Story Stuff: M Is For Men

Next up in our series, we’re talking about characters that make up a large subgroup of our cast: men (guess what the topic is for W).

M

Women characters get a lot of airplay in the blogosphere, and rightfully so. I’m also discussing men because – and this may come as a shock to some of you – I’m not a dude. So writing men correctly has been an issue in the past.

You wouldn’t think so. I’m the only female in a household of three dudes. I’m well-versed in the worlds of car repair and strange odors and butt humor. But when it comes to writing a real, believable man in fiction, being in a guy’s head is actually helpful.

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I don’t think that’s true.

I don’t think.

Anyway.

The most significant way writing dudes has presented a problem is in writing emotion. Specifically, some think men shouldn’t exhibit much of it. CPs have flagged places where men are too emotional – one male CP even uses the phrase “chick speak.”

That always surprises me, because I am not a girly girl. I grew up a tomboy. From the moment my school decided girls didn’t have to wear dresses every day (yes, I am that old), I only wore a dress when my mom forced me to for family pictures. Many of my best friends were boys.

But still, I’m not a dude. And the fact that I’ve seen men cry in real life doesn’t mean I can make them cry whenever I want in fiction.

So what do we do about writing men, especially if we need them to be emotional?

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My fallback has been to consult men of the male persuasion. Fortunately, I have a good handful of male critique partners who get me back on track when needed, even if I don’t ask them to specifically make sure I’ve got the male characters right. One even noticed when I had a male character shaving too often.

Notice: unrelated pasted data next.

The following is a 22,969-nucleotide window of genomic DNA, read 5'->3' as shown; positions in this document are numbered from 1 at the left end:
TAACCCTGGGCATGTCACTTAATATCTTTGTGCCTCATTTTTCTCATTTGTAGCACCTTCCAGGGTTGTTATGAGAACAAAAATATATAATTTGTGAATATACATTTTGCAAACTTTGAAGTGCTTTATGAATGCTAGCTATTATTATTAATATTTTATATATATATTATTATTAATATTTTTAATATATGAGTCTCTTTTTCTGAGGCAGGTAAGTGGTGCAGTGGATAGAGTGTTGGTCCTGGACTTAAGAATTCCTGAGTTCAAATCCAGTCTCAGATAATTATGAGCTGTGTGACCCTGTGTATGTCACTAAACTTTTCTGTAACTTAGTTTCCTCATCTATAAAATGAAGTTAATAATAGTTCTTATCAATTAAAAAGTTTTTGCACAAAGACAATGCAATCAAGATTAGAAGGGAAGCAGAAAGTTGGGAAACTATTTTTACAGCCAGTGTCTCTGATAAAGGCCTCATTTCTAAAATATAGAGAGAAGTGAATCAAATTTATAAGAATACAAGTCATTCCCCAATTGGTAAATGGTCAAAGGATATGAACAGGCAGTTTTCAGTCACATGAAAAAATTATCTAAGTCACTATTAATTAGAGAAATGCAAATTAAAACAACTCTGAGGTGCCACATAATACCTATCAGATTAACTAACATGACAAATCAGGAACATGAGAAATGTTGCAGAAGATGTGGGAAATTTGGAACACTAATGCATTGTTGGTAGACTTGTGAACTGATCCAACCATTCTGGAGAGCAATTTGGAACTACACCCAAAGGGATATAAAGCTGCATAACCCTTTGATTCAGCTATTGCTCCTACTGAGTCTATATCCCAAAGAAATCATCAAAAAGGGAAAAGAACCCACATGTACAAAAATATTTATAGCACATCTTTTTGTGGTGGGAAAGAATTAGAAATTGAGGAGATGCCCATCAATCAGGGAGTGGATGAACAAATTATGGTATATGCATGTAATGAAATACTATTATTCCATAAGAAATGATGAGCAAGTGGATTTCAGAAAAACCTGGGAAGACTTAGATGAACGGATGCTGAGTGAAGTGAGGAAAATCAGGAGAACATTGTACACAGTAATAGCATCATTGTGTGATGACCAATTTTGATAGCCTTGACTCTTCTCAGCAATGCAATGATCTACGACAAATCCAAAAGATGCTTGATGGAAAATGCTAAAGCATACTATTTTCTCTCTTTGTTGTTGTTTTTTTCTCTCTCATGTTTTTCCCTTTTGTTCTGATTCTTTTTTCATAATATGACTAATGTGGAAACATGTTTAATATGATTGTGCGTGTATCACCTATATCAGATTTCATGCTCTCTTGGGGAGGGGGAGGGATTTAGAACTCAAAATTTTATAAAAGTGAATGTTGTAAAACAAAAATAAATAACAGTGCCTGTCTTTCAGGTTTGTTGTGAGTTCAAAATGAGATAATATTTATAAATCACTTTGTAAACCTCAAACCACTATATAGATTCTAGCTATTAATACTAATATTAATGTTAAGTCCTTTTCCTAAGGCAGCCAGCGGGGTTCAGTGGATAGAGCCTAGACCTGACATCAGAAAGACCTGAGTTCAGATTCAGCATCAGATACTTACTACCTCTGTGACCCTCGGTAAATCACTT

The men in my life have big hearts, and while I want to honor that in my writing, it’s important to maintain their strength while doing it. It’s also super important to avoid stereotypes – no he-men or twisty-mustache villains allowed, thanks.

peeta

Credit: imdb.com

There are all different types of men in real life, and I believe there are just as many in fiction – Peeta is different from Gale who is different from President Snow. Writing people who reflect those we know should be a given, but it doesn’t hurt to check with those belonging to that group. Because not all of our fictional men will reflect Braveheart.

Do you take special considerations when writing men?

16 thoughts on “Story Stuff: M Is For Men

  1. Pingback: Story Stuff: W Is For Women | Allison Maruska

  2. I’d say this: a good writer can write men or women. A bad writer can’t. (Then I add an asterisk.)

    Usually what happens is we are floating along in a story and we get to a point where we don’t know what the character should do. We put in what we think works without considering THAT character at THAT time, in THAT circumstance, male or female.

    Well, I know women. Some would cry when embarrassed and some would be tough as nails. But how did I write THIS character? Because she has to be consistant. Or, if she’s the tpugh as nails type, we ned to show her crying as a real departure and therefore it has to be justified.

    Sam, in Poggibonsi, is a real cut up. She sarcastically makes light of everything and teases her boss Mike mercilessly – because she has his back 100% of the time and they are a team, and Mike treats her as an equal (and usually as saving his ass).

    She walks in to Mike’s boss’ office, the owner of the firm, to quit her job, but it doesn’t go as planned. She states that she intended to just quit and then go cry in the elevator. But there, in that scene, she doesn’t cry.